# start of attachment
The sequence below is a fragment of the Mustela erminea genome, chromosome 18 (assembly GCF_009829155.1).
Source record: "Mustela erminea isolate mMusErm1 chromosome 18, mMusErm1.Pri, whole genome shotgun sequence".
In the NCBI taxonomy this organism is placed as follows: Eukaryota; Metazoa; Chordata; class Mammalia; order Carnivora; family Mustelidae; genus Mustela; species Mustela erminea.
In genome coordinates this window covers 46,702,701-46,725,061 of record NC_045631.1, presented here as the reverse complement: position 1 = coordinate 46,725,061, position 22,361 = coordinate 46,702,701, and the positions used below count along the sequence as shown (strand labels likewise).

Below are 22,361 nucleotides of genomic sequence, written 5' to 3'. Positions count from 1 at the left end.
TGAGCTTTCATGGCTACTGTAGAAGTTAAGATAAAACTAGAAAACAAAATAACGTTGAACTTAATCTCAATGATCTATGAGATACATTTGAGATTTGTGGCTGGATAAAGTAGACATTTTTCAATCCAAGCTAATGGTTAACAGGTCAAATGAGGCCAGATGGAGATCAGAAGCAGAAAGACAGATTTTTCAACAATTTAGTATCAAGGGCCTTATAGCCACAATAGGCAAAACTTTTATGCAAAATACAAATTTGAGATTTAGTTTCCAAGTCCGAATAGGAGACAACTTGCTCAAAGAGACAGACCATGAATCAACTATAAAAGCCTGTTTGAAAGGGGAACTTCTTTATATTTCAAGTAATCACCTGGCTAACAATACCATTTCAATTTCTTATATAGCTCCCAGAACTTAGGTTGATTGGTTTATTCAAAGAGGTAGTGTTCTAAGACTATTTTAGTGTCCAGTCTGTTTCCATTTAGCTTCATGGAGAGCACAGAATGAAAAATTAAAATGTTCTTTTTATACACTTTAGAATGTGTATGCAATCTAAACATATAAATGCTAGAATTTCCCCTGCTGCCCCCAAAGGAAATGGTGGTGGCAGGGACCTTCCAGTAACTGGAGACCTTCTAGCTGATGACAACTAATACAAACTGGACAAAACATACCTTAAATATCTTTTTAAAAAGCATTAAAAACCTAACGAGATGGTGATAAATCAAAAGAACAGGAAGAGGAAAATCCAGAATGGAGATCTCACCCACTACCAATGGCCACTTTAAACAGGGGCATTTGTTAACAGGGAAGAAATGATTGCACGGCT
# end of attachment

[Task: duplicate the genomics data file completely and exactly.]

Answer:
The sequence below is a fragment of the Mustela erminea genome, chromosome 18 (assembly GCF_009829155.1).
Source record: "Mustela erminea isolate mMusErm1 chromosome 18, mMusErm1.Pri, whole genome shotgun sequence".
In the NCBI taxonomy this organism is placed as follows: Eukaryota; Metazoa; Chordata; class Mammalia; order Carnivora; family Mustelidae; genus Mustela; species Mustela erminea.
In genome coordinates this window covers 46,702,701-46,725,061 of record NC_045631.1, presented here as the reverse complement: position 1 = coordinate 46,725,061, position 22,361 = coordinate 46,702,701, and the positions used below count along the sequence as shown (strand labels likewise).

Below are 22,361 nucleotides of genomic sequence, written 5' to 3'. Positions count from 1 at the left end.
TGAGCTTTCATGGCTACTGTAGAAGTTAAGATAAAACTAGAAAACAAAATAACGTTGAACTTAATCTCAATGATCTATGAGATACATTTGAGATTTGTGGCTGGATAAAGTAGACATTTTTCAATCCAAGCTAATGGTTAACAGGTCAAATGAGGCCAGATGGAGATCAGAAGCAGAAAGACAGATTTTTCAACAATTTAGTATCAAGGGCCTTATAGCCACAATAGGCAAAACTTTTATGCAAAATACAAATTTGAGATTTAGTTTCCAAGTCCGAATAGGAGACAACTTGCTCAAAGAGACAGACCATGAATCAACTATAAAAGCCTGTTTGAAAGGGGAACTTCTTTATATTTCAAGTAATCACCTGGCTAACAATACCATTTCAATTTCTTATATAGCTCCCAGAACTTAGGTTGATTGGTTTATTCAAAGAGGTAGTGTTCTAAGACTATTTTAGTGTCCAGTCTGTTTCCATTTAGCTTCATGGAGAGCACAGAATGAAAAATTAAAATGTTCTTTTTATACACTTTAGAATGTGTATGCAATCTAAACATATAAATGCTAGAATTTCCCCTGCTGCCCCCAAAGGAAATGGTGGTGGCAGGGACCTTCCAGTAACTGGAGACCTTCTAGCTGATGACAACTAATACAAACTGGACAAAACATACCTTAAATATCTTTTTAAAAAGCATTAAAAACCTAACGAGATGGTGATAAATCAAAAGAACAGGAAGAGGAAAATCCAGAATGGAGATCTCACCCACTACCAATGGCCACTTTAAACAGGGGCATTTGTTAACAGGGAAGAAATGATTGCACGGCT